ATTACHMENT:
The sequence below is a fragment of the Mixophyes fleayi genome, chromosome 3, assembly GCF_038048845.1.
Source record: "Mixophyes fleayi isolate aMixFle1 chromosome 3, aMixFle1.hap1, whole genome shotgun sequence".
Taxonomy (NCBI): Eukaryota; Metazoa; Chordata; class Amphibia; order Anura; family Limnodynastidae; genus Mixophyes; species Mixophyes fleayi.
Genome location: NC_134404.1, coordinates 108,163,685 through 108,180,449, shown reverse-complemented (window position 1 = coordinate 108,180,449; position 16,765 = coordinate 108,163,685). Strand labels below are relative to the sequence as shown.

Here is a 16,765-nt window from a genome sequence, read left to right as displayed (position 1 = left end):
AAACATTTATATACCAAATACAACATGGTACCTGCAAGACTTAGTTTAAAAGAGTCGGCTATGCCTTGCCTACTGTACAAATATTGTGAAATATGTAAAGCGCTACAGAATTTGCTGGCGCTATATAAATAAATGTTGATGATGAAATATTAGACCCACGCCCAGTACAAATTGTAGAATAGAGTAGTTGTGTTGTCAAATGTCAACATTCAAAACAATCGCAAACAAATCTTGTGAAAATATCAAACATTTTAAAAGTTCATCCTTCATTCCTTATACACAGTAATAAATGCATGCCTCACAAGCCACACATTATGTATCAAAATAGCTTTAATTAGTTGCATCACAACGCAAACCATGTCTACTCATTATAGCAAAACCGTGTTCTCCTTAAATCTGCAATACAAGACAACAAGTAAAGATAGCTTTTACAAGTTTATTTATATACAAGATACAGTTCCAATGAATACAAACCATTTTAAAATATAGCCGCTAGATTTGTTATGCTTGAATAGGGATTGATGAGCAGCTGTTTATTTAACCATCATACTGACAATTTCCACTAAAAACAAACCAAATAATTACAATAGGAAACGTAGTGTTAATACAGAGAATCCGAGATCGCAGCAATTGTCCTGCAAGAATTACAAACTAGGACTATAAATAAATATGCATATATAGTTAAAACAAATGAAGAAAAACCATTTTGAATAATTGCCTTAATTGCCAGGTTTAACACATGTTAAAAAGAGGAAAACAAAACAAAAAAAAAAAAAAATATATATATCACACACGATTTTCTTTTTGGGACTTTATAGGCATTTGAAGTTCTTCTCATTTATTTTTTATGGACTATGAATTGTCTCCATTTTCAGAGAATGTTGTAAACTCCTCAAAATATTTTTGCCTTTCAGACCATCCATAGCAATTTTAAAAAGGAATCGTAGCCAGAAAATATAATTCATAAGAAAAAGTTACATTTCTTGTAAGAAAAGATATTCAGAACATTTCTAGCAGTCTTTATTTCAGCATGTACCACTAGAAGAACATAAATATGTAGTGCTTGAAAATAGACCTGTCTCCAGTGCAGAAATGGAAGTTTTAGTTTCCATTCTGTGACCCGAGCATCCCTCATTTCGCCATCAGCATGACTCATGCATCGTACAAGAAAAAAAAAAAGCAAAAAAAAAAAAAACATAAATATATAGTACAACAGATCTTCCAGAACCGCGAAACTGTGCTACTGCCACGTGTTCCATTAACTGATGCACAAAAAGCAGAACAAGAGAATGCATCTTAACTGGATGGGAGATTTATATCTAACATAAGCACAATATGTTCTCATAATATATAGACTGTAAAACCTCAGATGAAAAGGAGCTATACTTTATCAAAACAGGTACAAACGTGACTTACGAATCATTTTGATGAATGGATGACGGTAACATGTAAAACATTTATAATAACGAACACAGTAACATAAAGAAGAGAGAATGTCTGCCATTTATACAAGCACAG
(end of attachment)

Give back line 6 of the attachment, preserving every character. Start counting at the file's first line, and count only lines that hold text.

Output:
AAACATTTATATACCAAATACAACATGGTACCTGCAAGACTTAGTTTAAAAGAGTCGGCTATGCCTTGCCTACTGTACAAATATTGTGAAATATGTAAAGCGCTACAGAATTTGCTGGCGCTATATAAATAAATGTTGATGATGAAATATTAGACCCACGCCCAGTACAAATTGTAGAATAGAGTAGTTGTGTTGTCAAATGTCAACATTCAAAACAATCGCAAACAAATCTTGTGAAAATATCAAACATTTTAAAAGTTCATCCTTCATTCCTTATACACAGTAATAAATGCATGCCTCACAAGCCACACATTATGTATCAAAATAGCTTTAATTAGTTGCATCACAACGCAAACCATGTCTACTCATTATAGCAAAACCGTGTTCTCCTTAAATCTGCAATACAAGACAACAAGTAAAGATAGCTTTTACAAGTTTATTTATATACAAGATACAGTTCCAATGAATACAAACCATTTTAAAATATAGCCGCTAGATTTGTTATGCTTGAATAGGGATTGATGAGCAGCTGTTTATTTAACCATCATACTGACAATTTCCACTAAAAACAAACCAAATAATTACAATAGGAAACGTAGTGTTAATACAGAGAATCCGAGATCGCAGCAATTGTCCTGCAAGAATTACAAACTAGGACTATAAATAAATATGCATATATAGTTAAAACAAATGAAGAAAAACCATTTTGAATAATTGCCTTAATTGCCAGGTTTAACACATGTTAAAAAGAGGAAAACAAAACAAAAAAAAAAAAAAATATATATATCACACACGATTTTCTTTTTGGGACTTTATAGGCATTTGAAGTTCTTCTCATTTATTTTTTATGGACTATGAATTGTCTCCATTTTCAGAGAATGTTGTAAACTCCTCAAAATATTTTTGCCTTTCAGACCATCCATAGCAATTTTAAAAAGGAATCGTAGCCAGAAAATATAATTCATAAGAAAAAGTTACATTTCTTGTAAGAAAAGATATTCAGAACATTTCTAGCAGTCTTTATTTCAGCATGTACCACTAGAAGAACATAAATATGTAGTGCTTGAAAATAGACCTGTCTCCAGTGCAGAAATGGAAGTTTTAGTTTCCATTCTGTGACCCGAGCATCCCTCATTTCGCCATCAGCATGACTCATGCATCGTACAAGAAAAAAAAAAAGCAAAAAAAAAAAAAACATAAATATATAGTACAACAGATCTTCCAGAACCGCGAAACTGTGCTACTGCCACGTGTTCCATTAACTGATGCACAAAAAGCAGAACAAGAGAATGCATCTTAACTGGATGGGAGATTTATATCTAACATAAGCACAATATGTTCTCATAATATATAGACTGTAAAACCTCAGATGAAAAGGAGCTATACTTTATCAAAACAGGTACAAACGTGACTTACGAATCATTTTGATGAATGGATGACGGTAACATGTAAAACATTTATAATAACGAACACAGTAACATAAAGAAGAGAGAATGTCTGCCATTTATACAAGCACAG